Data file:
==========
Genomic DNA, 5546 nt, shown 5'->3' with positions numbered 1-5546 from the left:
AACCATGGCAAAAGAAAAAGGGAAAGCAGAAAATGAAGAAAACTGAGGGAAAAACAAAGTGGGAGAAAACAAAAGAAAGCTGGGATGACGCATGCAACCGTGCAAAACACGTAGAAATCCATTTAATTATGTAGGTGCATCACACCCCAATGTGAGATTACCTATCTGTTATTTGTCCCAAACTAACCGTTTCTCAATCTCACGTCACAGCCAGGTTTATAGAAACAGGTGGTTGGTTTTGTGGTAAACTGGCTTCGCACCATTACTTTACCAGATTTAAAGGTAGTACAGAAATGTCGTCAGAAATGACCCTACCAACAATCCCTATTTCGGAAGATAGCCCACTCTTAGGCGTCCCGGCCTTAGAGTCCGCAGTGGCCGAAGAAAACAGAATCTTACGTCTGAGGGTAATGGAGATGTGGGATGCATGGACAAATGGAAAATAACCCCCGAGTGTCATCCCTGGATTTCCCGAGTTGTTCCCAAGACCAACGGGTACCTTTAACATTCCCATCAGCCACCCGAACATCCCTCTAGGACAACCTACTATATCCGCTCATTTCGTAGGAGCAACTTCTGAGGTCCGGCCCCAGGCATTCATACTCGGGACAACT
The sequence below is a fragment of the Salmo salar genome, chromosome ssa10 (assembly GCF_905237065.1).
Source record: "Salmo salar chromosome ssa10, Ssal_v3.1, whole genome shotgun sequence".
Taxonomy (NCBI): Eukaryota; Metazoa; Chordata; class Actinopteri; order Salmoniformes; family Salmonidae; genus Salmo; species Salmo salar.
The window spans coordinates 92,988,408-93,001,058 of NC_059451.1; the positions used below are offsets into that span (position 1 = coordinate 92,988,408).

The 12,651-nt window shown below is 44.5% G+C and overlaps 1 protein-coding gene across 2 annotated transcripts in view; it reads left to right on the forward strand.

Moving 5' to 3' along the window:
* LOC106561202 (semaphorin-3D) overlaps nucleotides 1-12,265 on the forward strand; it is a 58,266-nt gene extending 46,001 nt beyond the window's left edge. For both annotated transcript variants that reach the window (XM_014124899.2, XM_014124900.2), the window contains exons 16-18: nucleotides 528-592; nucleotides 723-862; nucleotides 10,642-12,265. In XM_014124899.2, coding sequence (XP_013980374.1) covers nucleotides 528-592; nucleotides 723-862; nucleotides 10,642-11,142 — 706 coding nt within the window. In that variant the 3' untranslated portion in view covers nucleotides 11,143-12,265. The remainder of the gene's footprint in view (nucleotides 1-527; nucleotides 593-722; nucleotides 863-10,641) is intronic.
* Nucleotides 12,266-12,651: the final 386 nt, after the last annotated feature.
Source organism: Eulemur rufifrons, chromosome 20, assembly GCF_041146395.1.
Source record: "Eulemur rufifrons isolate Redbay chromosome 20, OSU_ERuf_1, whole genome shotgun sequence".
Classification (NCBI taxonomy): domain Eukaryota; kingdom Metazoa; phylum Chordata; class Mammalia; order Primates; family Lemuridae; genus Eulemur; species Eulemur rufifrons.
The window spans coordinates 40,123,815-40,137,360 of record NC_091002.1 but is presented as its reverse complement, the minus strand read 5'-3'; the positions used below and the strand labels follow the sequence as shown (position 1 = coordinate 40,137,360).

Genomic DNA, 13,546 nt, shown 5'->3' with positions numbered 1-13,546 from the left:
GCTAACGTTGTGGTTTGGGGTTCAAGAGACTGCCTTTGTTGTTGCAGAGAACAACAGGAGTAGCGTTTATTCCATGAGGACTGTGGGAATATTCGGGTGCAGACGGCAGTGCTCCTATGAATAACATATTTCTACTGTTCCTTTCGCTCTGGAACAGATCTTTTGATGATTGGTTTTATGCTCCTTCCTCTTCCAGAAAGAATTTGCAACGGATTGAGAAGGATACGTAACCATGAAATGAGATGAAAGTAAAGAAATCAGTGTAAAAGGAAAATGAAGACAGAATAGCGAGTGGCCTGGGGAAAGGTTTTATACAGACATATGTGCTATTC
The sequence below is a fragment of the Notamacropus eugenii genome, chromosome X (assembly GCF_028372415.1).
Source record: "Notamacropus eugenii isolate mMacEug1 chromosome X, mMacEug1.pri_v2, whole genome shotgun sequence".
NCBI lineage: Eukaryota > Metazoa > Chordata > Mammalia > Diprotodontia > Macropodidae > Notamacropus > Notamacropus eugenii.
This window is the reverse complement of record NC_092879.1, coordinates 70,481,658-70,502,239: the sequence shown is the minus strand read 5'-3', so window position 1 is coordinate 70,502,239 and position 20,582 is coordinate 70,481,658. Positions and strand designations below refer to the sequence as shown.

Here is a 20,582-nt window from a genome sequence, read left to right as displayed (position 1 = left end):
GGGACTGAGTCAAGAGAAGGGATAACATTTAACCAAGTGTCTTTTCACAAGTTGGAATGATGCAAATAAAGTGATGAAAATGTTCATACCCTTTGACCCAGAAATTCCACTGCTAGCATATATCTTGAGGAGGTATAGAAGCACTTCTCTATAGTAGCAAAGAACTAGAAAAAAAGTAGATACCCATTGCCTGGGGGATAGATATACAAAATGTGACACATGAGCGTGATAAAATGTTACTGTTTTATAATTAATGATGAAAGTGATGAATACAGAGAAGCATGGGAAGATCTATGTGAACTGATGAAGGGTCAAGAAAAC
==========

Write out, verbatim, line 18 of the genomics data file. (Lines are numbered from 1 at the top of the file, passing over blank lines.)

Source record: "Notamacropus eugenii isolate mMacEug1 chromosome X, mMacEug1.pri_v2, whole genome shotgun sequence".